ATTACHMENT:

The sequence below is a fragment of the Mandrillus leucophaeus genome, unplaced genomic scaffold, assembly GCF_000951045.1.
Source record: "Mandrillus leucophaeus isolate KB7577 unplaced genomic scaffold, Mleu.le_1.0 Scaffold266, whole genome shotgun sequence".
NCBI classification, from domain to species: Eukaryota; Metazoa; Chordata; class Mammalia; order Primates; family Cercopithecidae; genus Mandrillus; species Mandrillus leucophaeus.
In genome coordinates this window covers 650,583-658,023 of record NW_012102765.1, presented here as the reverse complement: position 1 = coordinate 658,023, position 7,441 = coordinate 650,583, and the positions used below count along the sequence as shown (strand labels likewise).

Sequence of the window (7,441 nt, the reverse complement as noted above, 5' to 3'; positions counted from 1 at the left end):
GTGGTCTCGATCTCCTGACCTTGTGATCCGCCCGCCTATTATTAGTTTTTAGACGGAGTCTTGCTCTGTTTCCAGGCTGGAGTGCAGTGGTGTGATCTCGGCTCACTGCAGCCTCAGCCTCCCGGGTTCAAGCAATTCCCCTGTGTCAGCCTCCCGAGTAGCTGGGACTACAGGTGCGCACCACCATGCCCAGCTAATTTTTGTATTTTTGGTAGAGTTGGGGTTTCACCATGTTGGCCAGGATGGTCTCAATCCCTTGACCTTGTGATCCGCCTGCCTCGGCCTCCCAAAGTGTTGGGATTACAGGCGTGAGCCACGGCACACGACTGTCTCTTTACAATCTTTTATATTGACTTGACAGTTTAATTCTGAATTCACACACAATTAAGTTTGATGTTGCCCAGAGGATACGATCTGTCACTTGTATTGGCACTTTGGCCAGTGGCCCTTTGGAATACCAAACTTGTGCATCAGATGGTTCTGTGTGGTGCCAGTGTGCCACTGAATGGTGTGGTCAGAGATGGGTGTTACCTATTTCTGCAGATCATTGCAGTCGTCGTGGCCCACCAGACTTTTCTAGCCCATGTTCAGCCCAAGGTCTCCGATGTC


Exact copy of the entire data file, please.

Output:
The sequence below is a fragment of the Mandrillus leucophaeus genome, unplaced genomic scaffold, assembly GCF_000951045.1.
Source record: "Mandrillus leucophaeus isolate KB7577 unplaced genomic scaffold, Mleu.le_1.0 Scaffold266, whole genome shotgun sequence".
NCBI classification, from domain to species: Eukaryota; Metazoa; Chordata; class Mammalia; order Primates; family Cercopithecidae; genus Mandrillus; species Mandrillus leucophaeus.
In genome coordinates this window covers 650,583-658,023 of record NW_012102765.1, presented here as the reverse complement: position 1 = coordinate 658,023, position 7,441 = coordinate 650,583, and the positions used below count along the sequence as shown (strand labels likewise).

Sequence of the window (7,441 nt, the reverse complement as noted above, 5' to 3'; positions counted from 1 at the left end):
GTGGTCTCGATCTCCTGACCTTGTGATCCGCCCGCCTATTATTAGTTTTTAGACGGAGTCTTGCTCTGTTTCCAGGCTGGAGTGCAGTGGTGTGATCTCGGCTCACTGCAGCCTCAGCCTCCCGGGTTCAAGCAATTCCCCTGTGTCAGCCTCCCGAGTAGCTGGGACTACAGGTGCGCACCACCATGCCCAGCTAATTTTTGTATTTTTGGTAGAGTTGGGGTTTCACCATGTTGGCCAGGATGGTCTCAATCCCTTGACCTTGTGATCCGCCTGCCTCGGCCTCCCAAAGTGTTGGGATTACAGGCGTGAGCCACGGCACACGACTGTCTCTTTACAATCTTTTATATTGACTTGACAGTTTAATTCTGAATTCACACACAATTAAGTTTGATGTTGCCCAGAGGATACGATCTGTCACTTGTATTGGCACTTTGGCCAGTGGCCCTTTGGAATACCAAACTTGTGCATCAGATGGTTCTGTGTGGTGCCAGTGTGCCACTGAATGGTGTGGTCAGAGATGGGTGTTACCTATTTCTGCAGATCATTGCAGTCGTCGTGGCCCACCAGACTTTTCTAGCCCATGTTCAGCCCAAGGTCTCCGATGTC